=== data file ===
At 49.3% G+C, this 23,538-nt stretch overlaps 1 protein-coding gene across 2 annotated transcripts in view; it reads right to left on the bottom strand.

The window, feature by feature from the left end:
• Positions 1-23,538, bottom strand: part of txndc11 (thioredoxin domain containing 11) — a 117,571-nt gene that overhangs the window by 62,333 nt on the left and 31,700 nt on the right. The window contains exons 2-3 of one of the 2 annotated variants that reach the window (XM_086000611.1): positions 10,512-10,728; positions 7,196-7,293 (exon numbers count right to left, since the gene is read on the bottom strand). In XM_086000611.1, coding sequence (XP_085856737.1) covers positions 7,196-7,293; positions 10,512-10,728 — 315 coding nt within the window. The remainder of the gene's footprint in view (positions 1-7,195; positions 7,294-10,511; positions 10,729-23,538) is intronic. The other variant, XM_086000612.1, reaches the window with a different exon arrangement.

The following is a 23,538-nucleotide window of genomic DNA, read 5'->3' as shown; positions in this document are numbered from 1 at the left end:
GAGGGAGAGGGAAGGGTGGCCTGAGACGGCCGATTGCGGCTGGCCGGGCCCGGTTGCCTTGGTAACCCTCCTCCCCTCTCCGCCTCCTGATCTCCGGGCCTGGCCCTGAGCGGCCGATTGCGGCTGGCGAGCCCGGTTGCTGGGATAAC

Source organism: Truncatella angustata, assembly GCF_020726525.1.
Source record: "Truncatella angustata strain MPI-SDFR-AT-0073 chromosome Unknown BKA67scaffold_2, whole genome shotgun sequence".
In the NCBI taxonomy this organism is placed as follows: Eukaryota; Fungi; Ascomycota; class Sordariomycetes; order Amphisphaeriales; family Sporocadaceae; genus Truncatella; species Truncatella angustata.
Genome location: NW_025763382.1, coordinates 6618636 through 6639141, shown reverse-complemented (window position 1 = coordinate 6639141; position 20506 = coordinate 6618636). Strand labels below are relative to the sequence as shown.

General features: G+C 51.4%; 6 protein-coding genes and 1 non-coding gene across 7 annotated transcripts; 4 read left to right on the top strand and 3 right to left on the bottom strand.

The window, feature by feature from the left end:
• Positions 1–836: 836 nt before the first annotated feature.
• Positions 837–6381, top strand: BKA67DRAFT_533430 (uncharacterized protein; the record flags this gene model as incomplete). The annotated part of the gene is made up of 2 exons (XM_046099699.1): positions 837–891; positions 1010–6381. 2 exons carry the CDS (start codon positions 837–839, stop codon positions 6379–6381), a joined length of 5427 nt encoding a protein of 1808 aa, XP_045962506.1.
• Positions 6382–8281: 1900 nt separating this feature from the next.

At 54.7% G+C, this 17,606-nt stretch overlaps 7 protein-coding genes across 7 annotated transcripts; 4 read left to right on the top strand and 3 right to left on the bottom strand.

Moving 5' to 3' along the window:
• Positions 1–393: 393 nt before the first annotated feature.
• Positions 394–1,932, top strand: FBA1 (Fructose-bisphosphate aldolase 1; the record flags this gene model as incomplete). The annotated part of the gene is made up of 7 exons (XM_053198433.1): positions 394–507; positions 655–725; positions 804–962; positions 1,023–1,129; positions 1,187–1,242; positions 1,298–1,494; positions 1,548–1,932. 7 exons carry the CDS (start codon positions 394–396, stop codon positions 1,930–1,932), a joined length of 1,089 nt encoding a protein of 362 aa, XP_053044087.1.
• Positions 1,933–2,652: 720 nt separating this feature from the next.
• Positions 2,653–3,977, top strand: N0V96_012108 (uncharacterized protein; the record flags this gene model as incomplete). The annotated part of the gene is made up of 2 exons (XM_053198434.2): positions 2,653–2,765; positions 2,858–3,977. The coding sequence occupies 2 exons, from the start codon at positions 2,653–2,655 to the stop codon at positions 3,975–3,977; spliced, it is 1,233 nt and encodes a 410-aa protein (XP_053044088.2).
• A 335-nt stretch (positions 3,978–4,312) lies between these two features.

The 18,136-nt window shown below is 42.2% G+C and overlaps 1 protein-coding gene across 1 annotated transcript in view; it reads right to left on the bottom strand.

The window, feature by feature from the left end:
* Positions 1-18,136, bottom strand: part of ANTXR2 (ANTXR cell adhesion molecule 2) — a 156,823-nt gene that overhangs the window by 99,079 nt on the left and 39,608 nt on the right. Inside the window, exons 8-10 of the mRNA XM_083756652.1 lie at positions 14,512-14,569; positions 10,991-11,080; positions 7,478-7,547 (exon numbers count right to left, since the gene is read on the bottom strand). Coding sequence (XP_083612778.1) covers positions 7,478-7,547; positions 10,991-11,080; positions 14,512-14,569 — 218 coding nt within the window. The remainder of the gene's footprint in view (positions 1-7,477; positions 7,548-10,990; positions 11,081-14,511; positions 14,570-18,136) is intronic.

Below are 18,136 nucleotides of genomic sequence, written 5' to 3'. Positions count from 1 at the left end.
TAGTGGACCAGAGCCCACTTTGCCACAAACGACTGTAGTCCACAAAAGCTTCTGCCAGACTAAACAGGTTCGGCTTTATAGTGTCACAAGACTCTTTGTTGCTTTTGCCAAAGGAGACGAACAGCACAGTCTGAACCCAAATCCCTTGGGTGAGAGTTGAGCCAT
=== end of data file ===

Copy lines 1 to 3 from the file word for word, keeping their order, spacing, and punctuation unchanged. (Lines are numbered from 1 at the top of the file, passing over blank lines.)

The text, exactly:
At 49.3% G+C, this 23,538-nt stretch overlaps 1 protein-coding gene across 2 annotated transcripts in view; it reads right to left on the bottom strand.

The window, feature by feature from the left end:
• Positions 1-23,538, bottom strand: part of txndc11 (thioredoxin domain containing 11) — a 117,571-nt gene that overhangs the window by 62,333 nt on the left and 31,700 nt on the right. The window contains exons 2-3 of one of the 2 annotated variants that reach the window (XM_086000611.1): positions 10,512-10,728; positions 7,196-7,293 (exon numbers count right to left, since the gene is read on the bottom strand). In XM_086000611.1, coding sequence (XP_085856737.1) covers positions 7,196-7,293; positions 10,512-10,728 — 315 coding nt within the window. The remainder of the gene's footprint in view (positions 1-7,195; positions 7,294-10,511; positions 10,729-23,538) is intronic. The other variant, XM_086000612.1, reaches the window with a different exon arrangement.